For those interested in a taste of bygone city life, the Merchant’s House Museum on Fourth Street offers a glimpse at urban dwelling in the 19th century. Built in 1832, the preserved home was occupied by the affluent Tredwell family for almost a century and is still outfitted with the family’s furniture. It’s also haunted, some say.
Emily Wright, the museum’s communications and programs manager, shares the history of the family, the home and the Irish women who worked in the house and are the subjects of an upcoming St. Patrick’s Day tour.
THE HISTORYThe Erie Canal opened in the 1820s and it was transformative for New York; it helped turn New York from a small port city into a thriving metropolis. You could send goods up the Hudson and out the Erie Canal to the rest of North America, and it changed the face of New York. It brought a lot more people to New York, and a lot more money. Young men who entered this new merchant class of importing and exporting made a tremendous amount of money. So Seabury Tredwell was born on Long Island and he came to New York as a young man and made his fortune as a hardware merchant. In the 19th century, hardware meant anything made out of metal. Not just hammers and nails but also things like picture frames or pots and pans, buttons, anything that might be made of metal. He moved his family to Fourth Street here in 1835. A lot of members of the merchant class were leaving the congested seaport area downtown and moving up to this neighborhood at this time.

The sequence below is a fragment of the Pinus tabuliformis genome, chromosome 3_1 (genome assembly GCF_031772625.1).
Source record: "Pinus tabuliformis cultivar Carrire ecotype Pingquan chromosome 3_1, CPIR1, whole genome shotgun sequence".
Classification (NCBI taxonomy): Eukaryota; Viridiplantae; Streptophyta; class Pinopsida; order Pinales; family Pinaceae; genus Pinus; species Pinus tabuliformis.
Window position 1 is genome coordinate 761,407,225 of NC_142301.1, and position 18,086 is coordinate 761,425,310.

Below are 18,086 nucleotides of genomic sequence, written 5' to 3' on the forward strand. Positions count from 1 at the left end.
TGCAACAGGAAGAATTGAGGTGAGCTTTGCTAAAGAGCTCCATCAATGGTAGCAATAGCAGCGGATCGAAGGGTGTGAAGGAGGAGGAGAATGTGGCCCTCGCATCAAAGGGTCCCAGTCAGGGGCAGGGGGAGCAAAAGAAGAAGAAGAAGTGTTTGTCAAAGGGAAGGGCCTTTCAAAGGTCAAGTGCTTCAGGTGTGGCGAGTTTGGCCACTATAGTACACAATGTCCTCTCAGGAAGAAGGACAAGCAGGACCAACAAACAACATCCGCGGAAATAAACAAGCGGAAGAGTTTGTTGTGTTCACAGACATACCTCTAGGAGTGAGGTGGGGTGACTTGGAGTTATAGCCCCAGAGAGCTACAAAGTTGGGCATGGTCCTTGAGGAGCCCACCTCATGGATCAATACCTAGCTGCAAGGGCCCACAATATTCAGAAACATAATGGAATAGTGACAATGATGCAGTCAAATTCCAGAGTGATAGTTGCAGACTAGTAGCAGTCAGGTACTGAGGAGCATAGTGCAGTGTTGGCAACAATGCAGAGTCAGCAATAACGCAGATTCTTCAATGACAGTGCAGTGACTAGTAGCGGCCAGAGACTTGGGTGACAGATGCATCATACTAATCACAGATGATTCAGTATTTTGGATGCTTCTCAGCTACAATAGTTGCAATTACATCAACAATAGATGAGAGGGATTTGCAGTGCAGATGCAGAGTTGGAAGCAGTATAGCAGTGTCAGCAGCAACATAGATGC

THE STAFFWhen New York really started to change and members of this new merchant class began making money, they developed a strong need for servants. Families who just a couple generations before never would have been able to dream of having live-in help all of a sudden could afford to have servants living and working in their homes. The Tredwell’s are no exception. We know from census records that they always had four women in residence on Fourth Street. And the census also tells us that these women primarily were Irish immigrants. It was extremely common to have Irish women working as servants in your home. It was actually so common that Bridget, a traditionally Irish name, became a slang term. Instead of talking about the maids you had in your house you might talk about the Bridgets you employed.
THE WORK The thing that was surprising to me in developing the [St. Patrick’s Day] tour was the amount of agency servants developed because there was such a demand for servants. If you were particularly skilled and you had experience, you really had a surprising amount of say in how much you were paid and time off and things like that…Social life in the 19th century, there were interesting nuances. You would have dinner parties and there were specific rules about how you would serve the food, so you needed a servant who was sort of savvy in that way, who was up on what the trends were so when you were entertaining your friends, your servants would be able to carry it all off without a hitch. And so as a servant if you really knew what you were doing that gave you a surprising amount of power.